The Australian Taxation Office (ATO) released a controversial
Taxpayer Alert, TA 2017/1 on 31 January 2017. The Taxpayer
Alert relates to structures involving both a company (taxed at the
corporate rate) and a trust (taxed as a flow through vehicle). The
ATO has particularly highlighted structures involving a managed
investment trust (MIT) with overseas
The Taxpayer Alert is likely to affect investors in numerous
asset classes, including infrastructure and renewables.
Investors need to carefully consider whether their investments
are likely to fall within the (very broad) parameters identified by
the ATO and should develop a strategy for engaging with the
Which structures are the ATO concerned about?
The ATO is concerned about "rental staples" (and
similar structures where the entities are not stapled). This
structure involves the following:
The trust owns land or a fixture on land.
The company enters into one or more agreements with a trust to
lease or otherwise access the selected assets to enable the company
to operate its business. The company claims a tax deduction for
rental payments to the trust.
The nature of the business is such that the transactions to
divide the business in this manner are not transactions that third
parties acting at arm's length would usually enter into, and it
is often also the case that the business is not one capable of
division in any commercially meaningful way.
Further, the ATO has also identified these structures as being
Finance staples: Broadly, where the company
has the operating business, carries less than the normal expected
level of equity, and borrows from the trust. The trust funds the
loan through capital invested in the trust by the beneficiaries.
The company claims a deduction for interest payments and the
interest income is distributed by the trust to investors.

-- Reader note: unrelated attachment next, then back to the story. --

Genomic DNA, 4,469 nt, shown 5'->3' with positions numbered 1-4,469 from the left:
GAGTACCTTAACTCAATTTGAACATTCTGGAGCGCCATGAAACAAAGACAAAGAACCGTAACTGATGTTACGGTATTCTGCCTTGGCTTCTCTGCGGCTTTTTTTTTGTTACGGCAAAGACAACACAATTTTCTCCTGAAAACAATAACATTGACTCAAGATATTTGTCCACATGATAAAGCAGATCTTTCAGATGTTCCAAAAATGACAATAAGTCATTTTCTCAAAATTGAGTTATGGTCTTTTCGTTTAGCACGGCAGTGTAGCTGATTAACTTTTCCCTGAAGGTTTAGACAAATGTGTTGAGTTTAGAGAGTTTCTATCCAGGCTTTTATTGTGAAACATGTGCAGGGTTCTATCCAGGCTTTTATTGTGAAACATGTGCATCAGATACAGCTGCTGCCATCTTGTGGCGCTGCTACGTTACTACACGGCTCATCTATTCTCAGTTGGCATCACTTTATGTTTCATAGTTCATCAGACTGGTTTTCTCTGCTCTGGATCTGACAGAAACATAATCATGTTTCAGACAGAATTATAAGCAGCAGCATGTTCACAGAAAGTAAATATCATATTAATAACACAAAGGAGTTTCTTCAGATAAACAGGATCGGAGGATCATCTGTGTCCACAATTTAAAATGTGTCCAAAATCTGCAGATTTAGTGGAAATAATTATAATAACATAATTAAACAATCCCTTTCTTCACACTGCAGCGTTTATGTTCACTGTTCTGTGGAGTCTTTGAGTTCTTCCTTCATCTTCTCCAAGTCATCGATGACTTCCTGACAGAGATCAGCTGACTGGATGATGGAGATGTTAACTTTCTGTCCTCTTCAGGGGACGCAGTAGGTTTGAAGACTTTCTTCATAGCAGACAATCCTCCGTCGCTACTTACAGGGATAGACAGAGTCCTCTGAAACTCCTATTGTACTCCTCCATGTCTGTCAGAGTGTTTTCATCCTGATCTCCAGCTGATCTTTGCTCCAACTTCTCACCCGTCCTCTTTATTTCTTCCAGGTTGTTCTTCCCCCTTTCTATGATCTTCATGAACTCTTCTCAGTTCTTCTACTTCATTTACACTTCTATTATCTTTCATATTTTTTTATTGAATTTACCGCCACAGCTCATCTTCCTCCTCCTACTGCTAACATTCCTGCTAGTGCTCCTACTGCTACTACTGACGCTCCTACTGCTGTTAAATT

Synthetic equity staples: The company pays
profit or turnover equivalent amounts to the trust and claims a
deduction. The trust is usually an MIT and distributes the income
at concessional tax rates to overseas investors.
Royalty staples: The trust holds assets such
as intellectual property, mining tenements, industrial equipment,
or other assets of a business that produce a royalty. The company
pays a royalty to the trust and claims a deduction. The
distributions from trust to non-resident investors are subject to
royalty withholding tax (usually at a rate capped under a double
How will the ATO challenge them?
The ATO may challenge the structures under one or more of the
Questioning whether the trust is actually a flow through
vehicle or MIT. (That is, seeking to tax the trust as a company
under Division 6C of the Income Tax Assessment Act 1936.)
Seeking to characterise debt instruments as equity interests
under the debt/equity rules.
Seeking to apply the anti-avoidance provisions in Part IVA of
the 1936 Act.
Which structures should still be OK?
Real estate investment trusts, where the trust rents a building
to third parties and the company provides operational
Real estate transactions, where the trust rents a building to
the company, which licences the land to third parties.
Privatised assets, where the business are "effectively
land (and land improvement) based or heavily reliant on particular
land holdings and related improvements" (However, the ATO will
indicate guidance on these transactions and will also provide
further detail on a transaction by transaction basis).
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Depending on the type of ETP, the employee's age and years of service, the amount may be taxed in various different ways.
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